As it turned out, the outcome of every contested election on the November 4th ballot would have been affected by the inclusion of the nonresidents' votes. The Town promptly renewed its motion for a stay of the injunction so that the results of the election could be certified. Plaintiffs opposed the motion and it was ultimately denied. The Town later abandoned its appeal of the injunction. The court's injunction order, grounded in the fourteenth amendment's equal protection guarantee, now stands as the end result of the litigation.
Plaintiffs filed two motions for attorney's fees seeking an award for a total of 107.6 hours, at one hundred dollars per hour.1 The district court's fee award was $3,762.00, this amount being calculated on the basis of 62.7 compensable hours at a rate of sixty dollars per hour. It is from this order that the plaintiffs appeal.
Appellants contend that the lower court abused its discretion in disallowing more than forty percent of the hours claimed and by setting the hourly rate at sixty dollars. Specifically, the appellants argue that the court's reduction of the claim did not properly take into account the necessity of some of the hours claimed and the public interests furthered by the plaintiffs' post-injunction activities. With regard to the hourly rate, appellants argue that the court improperly construed the effect of a fee arrangement between them and their lawyer providing for an hourly fee of sixty dollars which would be retroactively increased to one hundred dollars if the plaintiffs prevailed. We find that the district court did not abuse its discretion in either matter.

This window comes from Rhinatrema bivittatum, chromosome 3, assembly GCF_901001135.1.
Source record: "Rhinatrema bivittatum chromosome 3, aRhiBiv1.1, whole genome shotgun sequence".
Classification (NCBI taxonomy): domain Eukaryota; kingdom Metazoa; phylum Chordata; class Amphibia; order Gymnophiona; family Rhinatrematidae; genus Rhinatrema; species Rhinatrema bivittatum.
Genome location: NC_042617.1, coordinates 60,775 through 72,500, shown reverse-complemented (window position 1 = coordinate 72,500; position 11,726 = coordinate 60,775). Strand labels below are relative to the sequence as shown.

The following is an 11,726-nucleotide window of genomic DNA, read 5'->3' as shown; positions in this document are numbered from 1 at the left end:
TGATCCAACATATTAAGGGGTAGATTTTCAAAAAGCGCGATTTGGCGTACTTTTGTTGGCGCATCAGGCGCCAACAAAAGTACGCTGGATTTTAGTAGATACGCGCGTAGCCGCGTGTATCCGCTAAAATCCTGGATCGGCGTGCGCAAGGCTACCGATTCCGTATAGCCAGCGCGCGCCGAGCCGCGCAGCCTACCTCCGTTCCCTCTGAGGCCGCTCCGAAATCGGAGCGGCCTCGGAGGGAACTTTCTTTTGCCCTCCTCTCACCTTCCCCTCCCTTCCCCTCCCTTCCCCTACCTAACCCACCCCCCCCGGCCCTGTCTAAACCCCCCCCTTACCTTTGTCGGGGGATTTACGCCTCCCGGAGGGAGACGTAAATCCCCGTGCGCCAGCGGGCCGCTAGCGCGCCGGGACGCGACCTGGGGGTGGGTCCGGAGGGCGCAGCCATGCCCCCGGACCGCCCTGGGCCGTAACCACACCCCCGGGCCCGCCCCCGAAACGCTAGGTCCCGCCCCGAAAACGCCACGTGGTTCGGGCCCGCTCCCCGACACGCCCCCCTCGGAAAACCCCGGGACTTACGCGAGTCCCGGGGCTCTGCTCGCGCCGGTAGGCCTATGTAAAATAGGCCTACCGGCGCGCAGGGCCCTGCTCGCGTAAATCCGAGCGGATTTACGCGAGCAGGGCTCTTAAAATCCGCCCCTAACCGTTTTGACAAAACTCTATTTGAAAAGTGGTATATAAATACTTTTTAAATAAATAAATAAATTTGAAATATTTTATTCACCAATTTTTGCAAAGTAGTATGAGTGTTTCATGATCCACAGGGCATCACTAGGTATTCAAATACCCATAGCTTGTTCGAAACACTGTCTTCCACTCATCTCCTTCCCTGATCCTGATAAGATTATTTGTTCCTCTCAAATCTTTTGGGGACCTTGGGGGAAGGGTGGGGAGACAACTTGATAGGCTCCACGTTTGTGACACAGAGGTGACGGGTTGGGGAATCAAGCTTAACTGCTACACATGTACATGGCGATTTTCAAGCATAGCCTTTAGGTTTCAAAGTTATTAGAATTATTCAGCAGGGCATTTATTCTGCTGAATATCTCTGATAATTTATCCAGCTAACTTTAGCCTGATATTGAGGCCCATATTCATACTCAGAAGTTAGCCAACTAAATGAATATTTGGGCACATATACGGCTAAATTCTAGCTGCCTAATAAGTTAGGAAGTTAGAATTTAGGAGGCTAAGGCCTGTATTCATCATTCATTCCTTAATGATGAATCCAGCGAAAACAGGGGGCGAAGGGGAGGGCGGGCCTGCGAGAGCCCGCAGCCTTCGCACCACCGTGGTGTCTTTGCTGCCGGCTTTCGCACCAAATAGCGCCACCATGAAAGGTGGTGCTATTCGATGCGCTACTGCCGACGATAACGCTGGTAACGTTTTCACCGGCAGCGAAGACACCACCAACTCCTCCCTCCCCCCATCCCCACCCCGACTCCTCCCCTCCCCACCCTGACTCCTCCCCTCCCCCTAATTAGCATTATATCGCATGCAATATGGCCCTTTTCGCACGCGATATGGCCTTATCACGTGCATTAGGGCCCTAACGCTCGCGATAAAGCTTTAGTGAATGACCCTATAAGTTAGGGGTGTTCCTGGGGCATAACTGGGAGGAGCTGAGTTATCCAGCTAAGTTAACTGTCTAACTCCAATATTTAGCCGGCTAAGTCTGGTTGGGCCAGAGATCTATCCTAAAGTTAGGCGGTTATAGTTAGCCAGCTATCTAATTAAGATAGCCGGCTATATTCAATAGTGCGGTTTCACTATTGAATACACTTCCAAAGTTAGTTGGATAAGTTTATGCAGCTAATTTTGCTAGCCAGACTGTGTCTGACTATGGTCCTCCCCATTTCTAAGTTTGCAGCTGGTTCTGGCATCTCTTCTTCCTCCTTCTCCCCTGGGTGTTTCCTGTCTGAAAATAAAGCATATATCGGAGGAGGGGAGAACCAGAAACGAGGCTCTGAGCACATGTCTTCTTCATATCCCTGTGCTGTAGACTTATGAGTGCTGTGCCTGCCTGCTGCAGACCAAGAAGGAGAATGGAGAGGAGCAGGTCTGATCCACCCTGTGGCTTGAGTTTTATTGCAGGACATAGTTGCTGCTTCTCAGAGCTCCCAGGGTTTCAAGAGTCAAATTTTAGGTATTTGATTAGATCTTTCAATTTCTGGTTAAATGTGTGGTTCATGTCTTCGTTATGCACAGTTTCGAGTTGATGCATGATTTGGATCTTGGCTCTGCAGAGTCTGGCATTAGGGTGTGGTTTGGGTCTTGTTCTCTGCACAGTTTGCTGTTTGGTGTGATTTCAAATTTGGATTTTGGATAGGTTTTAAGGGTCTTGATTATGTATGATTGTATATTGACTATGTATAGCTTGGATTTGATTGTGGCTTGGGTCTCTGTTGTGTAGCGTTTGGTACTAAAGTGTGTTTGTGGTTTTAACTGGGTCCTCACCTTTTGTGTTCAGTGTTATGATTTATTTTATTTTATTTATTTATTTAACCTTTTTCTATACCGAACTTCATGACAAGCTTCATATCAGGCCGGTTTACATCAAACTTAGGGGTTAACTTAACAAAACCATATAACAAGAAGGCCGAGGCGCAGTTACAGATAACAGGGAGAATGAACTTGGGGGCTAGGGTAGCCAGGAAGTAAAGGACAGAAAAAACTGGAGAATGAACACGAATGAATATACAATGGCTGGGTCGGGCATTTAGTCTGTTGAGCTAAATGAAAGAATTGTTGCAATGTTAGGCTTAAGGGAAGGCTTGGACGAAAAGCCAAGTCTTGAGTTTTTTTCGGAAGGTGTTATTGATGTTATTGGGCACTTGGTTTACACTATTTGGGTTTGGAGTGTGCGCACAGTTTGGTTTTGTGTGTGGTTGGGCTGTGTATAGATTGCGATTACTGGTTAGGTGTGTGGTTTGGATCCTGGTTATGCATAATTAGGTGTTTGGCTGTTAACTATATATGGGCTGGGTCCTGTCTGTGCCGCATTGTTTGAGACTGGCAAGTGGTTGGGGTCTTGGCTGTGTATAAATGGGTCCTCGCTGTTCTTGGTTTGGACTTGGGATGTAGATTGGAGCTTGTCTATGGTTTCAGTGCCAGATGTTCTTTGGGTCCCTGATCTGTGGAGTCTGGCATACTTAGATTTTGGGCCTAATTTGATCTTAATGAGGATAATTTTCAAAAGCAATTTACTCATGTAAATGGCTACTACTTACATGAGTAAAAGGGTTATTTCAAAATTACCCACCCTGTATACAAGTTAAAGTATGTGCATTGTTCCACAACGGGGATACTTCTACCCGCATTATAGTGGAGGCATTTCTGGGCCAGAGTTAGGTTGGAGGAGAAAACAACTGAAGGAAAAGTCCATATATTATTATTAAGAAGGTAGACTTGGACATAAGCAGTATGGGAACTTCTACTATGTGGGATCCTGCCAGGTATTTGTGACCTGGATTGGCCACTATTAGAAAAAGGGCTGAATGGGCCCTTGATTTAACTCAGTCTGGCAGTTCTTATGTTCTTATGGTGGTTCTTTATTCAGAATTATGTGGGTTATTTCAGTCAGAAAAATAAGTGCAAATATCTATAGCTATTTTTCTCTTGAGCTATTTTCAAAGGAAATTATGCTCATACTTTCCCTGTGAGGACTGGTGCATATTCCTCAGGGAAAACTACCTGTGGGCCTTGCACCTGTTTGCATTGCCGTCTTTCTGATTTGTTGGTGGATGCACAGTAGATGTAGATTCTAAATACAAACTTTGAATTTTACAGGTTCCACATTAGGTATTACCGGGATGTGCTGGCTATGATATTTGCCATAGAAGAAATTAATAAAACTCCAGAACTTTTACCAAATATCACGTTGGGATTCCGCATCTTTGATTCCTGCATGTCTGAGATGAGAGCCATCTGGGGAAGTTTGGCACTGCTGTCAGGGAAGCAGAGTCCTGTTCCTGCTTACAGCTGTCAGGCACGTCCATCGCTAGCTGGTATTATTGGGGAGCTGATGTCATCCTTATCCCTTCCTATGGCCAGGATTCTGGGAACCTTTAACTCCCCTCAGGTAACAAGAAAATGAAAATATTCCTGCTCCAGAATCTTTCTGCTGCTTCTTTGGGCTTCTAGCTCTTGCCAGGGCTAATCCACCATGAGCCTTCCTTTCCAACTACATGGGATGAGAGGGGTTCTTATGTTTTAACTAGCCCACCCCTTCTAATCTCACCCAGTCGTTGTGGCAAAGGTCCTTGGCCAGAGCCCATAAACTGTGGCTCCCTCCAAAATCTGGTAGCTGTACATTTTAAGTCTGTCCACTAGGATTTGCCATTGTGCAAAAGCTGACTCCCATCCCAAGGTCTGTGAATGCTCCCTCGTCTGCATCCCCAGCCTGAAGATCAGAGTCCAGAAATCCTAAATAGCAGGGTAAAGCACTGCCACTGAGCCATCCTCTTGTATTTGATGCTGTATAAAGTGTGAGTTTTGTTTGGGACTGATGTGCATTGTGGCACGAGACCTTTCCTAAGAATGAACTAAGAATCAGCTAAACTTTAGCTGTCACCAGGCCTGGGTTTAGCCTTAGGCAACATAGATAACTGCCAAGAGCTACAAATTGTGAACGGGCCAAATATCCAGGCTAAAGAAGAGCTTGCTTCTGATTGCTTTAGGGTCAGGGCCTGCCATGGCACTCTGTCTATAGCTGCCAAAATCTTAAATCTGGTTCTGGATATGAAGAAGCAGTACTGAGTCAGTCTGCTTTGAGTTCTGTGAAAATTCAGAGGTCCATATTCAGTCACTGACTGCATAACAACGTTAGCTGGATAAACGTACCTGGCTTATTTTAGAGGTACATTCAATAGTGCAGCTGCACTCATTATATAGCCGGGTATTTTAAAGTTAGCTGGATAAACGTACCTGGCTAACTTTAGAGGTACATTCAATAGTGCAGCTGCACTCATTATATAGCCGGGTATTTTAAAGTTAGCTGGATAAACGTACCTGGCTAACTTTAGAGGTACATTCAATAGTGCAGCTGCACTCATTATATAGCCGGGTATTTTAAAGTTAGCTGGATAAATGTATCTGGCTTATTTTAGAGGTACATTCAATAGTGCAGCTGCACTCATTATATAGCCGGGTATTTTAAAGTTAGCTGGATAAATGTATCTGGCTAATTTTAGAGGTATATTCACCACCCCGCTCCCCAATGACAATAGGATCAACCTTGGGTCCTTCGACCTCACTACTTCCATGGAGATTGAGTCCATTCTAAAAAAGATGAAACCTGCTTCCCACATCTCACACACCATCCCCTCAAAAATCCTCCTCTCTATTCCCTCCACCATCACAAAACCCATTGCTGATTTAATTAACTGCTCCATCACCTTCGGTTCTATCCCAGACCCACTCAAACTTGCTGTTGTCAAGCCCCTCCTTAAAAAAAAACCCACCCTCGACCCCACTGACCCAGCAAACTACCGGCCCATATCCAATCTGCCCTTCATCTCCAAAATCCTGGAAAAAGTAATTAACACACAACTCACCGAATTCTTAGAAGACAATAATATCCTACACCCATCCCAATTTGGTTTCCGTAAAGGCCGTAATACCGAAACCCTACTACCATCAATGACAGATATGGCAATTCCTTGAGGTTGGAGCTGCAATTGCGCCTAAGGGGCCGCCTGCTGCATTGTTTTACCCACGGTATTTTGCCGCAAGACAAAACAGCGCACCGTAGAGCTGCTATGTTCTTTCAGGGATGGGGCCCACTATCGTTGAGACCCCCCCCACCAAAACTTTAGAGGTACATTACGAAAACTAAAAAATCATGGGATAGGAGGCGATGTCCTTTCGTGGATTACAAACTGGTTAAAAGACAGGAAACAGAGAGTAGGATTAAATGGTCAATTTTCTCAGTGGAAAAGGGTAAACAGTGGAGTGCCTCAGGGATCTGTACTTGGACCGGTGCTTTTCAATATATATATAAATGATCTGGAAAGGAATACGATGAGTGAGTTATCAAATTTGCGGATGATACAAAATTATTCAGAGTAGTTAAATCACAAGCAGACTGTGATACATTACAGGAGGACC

A prevailing party in a Sec. 1983 action is entitled to attorney's fees under 42 U.S.C. § 1988 and the established standard for determination of such an award is the number of hours reasonably spent on the litigation multiplied by a reasonable hourly rate. Hensley v. Eckerhart, 461 U.S. 424 (1983). This Court has identified twelve factors, first set forth in Johnson v. Georgia Highway Express, Inc., 488 F.2d 714 (5th Cir. 1974), as being relevant to fee award determinations. Allen v. Burke, 690 F.2d 376, 379 (4th Cir. 1982). After making the time-rate calculation, the trial court may then adjust the figure up or down on the basis of any of these factors, and any such adjustments should be explained by the court. Anderson v. Morris, 658 F.2d 246, 249 (4th Cir. 1981).
The district court denied plaintiffs' claim for virtually all of the hours expended by their lawyer after the injunction was granted. The bulk of the claimed post-injunction services involved either matters on which the plaintiffs did not prevail, such as the motion to amend the terms of the pre-election stay, or activities which were unrelated to the litigation, such as the investigation of alleged election fraud. Although plaintiffs were successful in their opposition to the Town's motion for a post-election stay, the district court apparently denied these fees because the plaintiffs' opposition pleadings were cluttered with non-issues such as the alleged election fraud. We are unwilling to find error in the lower court's decision to deny any award for these efforts.